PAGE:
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The Various Generations of Programming Languages

Ever since the invention of Charles BabbageÂ’s different engine in 1822, computers had to be instructed to perform a specific task. This way of instructing machines is known as a programming language.

Computer languages were first composed of a series of steps to wire a particular program – these changed into a series of steps keyed into the computer and then executed – later these languages acquired features such as logical branching and object orientation.

First – generation Language

When computers were no longer being rewired but rather programmed using some form of input, computer programming took the form of numbers and numbers alone. This exclusive use of numbers to command or instruct computers in their operations was called first -generation language. It is a low - level language.

A first – generation language (1GL) is a machine language, that is, programs are coded in 0s and 1s. The main benefit of 1GL is that code written by a user can run very fast and efficiently due to the fact that the Central Processor Unit (CPU) executes the instructions directly. However, there were many drawback to 1GL. In the first place, portability is a problem because of various architectural considerations, for example, if two CPU’s differ in their architecture, the program has to be rewritten completely. It is also very difficult to code and even more difficult to debug.

Second – generation Language

Second – generation language (2GL) refers to some form of assembly language but the code, unlike 1GL, can be fairly easily written or read by a programmer. It must be converted into machine-readable form before running it on a computer. This means converting the assembly language into binary machine language. This low – level language has major speed advantages but requires a great deal of programming effort and is difficult to use effectively in large applications.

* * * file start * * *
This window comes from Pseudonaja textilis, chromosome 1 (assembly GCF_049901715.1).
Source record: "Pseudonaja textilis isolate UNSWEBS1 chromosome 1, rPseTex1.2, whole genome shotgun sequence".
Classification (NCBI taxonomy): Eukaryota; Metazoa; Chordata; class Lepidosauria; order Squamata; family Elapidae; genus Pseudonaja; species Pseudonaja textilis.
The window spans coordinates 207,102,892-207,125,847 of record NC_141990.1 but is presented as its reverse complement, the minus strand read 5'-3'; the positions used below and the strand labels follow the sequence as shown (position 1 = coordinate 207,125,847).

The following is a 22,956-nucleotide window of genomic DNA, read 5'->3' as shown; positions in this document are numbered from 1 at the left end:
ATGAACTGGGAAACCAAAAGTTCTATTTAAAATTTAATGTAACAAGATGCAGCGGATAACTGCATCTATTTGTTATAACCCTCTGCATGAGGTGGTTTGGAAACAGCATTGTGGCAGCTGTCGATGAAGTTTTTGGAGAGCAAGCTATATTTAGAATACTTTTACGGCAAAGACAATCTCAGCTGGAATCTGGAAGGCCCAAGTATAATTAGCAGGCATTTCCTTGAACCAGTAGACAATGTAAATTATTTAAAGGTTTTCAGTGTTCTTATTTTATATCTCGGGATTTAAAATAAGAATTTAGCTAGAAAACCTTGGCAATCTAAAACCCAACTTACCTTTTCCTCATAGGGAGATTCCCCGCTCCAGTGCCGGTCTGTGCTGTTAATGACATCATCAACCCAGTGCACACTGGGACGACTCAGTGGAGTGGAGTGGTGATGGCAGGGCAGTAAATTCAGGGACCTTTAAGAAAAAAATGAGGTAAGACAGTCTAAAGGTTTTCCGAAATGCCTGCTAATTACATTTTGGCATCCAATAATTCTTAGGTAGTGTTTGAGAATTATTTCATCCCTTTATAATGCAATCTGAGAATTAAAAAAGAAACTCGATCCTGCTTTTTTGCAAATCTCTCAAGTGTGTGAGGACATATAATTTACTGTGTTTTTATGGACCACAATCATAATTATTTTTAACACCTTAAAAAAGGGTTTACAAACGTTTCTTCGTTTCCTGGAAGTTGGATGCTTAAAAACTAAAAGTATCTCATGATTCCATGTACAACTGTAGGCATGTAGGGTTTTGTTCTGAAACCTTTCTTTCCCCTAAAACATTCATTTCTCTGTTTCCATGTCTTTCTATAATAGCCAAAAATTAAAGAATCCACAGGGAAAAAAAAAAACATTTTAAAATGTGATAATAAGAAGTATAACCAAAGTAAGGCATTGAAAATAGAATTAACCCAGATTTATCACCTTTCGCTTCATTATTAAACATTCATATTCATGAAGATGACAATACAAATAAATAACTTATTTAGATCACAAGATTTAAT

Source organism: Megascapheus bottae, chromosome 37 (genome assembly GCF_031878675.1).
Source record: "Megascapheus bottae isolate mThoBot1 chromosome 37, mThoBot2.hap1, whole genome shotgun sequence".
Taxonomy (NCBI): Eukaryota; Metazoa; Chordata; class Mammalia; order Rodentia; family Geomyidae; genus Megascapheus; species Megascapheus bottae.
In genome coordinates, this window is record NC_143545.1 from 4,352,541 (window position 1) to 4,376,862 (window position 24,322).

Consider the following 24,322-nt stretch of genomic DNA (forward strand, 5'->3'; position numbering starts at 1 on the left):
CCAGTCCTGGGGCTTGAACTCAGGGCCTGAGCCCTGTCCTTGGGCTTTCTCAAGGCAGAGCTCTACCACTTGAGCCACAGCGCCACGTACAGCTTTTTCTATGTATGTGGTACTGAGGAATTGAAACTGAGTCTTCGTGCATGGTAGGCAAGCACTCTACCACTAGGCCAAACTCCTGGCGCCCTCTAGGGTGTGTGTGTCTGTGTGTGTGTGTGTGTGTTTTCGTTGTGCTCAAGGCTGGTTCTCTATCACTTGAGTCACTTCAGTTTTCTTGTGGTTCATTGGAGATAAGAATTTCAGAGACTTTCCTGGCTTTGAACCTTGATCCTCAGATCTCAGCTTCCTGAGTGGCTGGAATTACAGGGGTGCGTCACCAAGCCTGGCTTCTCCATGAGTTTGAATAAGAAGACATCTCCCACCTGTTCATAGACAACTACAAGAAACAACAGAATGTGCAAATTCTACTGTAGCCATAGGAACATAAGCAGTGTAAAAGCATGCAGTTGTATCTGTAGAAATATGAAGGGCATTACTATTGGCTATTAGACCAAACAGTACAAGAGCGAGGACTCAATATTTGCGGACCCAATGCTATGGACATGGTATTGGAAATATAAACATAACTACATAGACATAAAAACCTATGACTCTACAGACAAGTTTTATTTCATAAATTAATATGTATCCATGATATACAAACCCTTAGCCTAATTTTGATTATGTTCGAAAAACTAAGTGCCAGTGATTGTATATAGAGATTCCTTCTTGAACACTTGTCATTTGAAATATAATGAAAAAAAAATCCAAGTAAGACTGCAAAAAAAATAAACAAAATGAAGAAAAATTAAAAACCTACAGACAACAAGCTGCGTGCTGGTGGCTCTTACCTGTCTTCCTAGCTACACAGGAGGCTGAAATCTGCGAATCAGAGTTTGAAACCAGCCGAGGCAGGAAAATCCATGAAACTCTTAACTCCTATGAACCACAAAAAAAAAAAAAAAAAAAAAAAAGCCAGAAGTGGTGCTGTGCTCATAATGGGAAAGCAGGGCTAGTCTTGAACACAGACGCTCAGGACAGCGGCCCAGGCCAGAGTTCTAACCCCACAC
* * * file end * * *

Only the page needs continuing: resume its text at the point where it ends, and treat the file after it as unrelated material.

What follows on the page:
Third – generation Language

A third – generation language (3GL) is a high – level programming language designed to be easier to understand for the user and includes named variables and structured programming. 3GL uses a compiler to convert the statements or instructions of a specific language into machine language. A 3GL language requires a great deal of programming language.

Fourth – generation Language

A fourth – generation language (4GL) is designed to be closer to natural language than a 3GL language. 4GL programs were developed with a specific purpose in mind, such as the development of commercial business software. Most 4GL languages are used to access databases and are typically non – procedural. They are designed to be used by end users and to develop applications quickly.

Fifth – generation Language

A fifth – generation language (5GL) is a programming language based on solving problems using constraints given to the problem, rather than using algorithm written by a programmer. An algorithm is like a recipe used to bake a cake. In 4GL the programming adds all the ingredients together to bake the cake, but a fifth – generation language is itself a master cook that uses the given ingredients to bake a cake.

The different between 4GL and 5GL is that the programmer only needs to worry about which problem to solve and which conditions to meet. Today fifth – generation languages have lost part of their initial appeal and are mostly used in academic circles

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